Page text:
The second expression Mohammed wants to know about is “That is a stretch” (stretch). The verb “to stretch,” when referring to your body, can mean to move your body and the muscles in your body in such a way that they are extended. Sometimes when people exercise – let’s say they’re going to go for a long run – they may stretch their muscles. They may stretch their leg muscles by holding their legs out with one hand or doing other kinds of exercises that put stress on or extend the muscles slightly. That’s one meaning of the verb “to stretch.”

“To stretch” can also be used in connection with the previous verb we talked about, “to reach.” If you are reaching for a book high on the library shelf, you will need to stretch your arm out to the maximum extent possible. So “stretch” can also mean to make something as long or as wide as possible.

If you are wearing a shirt, let’s say a T-shirt made out of cotton, and the shirt is too small for you – maybe it’s your younger brother’s shirt – well, if you put it on, you will probably stretch the material or the fabric of the shirt in such a way that after you take it off, it will be bigger than when you first put it on, so that your younger brother will no longer be able to wear it because it now will be too big. That’s another meaning of the verb “to stretch” – to make something longer or wider.

In the expression, “That’s a stretch,” however, we mean that it is not true or that it is very far from the truth. A “stretch,” then, is something that is mostly false or mostly wrong – perhaps there is some truth to it, but you’ve once again exaggerated it or changed it in such a way that now it seems mostly wrong.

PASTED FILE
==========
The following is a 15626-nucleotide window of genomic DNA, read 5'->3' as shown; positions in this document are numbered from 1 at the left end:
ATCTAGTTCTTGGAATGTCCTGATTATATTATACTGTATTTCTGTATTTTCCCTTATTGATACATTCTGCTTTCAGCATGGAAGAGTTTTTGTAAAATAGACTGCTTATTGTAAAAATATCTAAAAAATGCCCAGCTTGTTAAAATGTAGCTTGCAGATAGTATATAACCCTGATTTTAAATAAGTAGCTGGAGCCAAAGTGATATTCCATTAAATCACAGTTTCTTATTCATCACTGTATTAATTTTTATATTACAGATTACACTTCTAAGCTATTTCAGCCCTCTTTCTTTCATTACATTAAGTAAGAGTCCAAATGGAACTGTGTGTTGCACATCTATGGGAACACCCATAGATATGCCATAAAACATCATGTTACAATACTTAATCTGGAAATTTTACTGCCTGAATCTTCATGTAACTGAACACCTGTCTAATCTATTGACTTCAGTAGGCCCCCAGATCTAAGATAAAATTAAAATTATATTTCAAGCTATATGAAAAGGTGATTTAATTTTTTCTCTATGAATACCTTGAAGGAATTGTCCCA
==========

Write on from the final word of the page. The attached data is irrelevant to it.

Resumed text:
There’s also an expression “to stretch the truth.” “To stretch the truth” means to start telling lies or things that are not true based on something that perhaps originally was true. This happens a lot, for example, if you go out fishing. You may say that the fish you caught, the fish that you were able to get, was, I don’t know, two feet long, but then the next time you tell the story you start stretching the truth. You say, “Well, actually it was two and a half feet long,” or “It was three feet long,” or “It was five feet long.” You’re stretching the truth (as well as stretching the length of the fish, of course).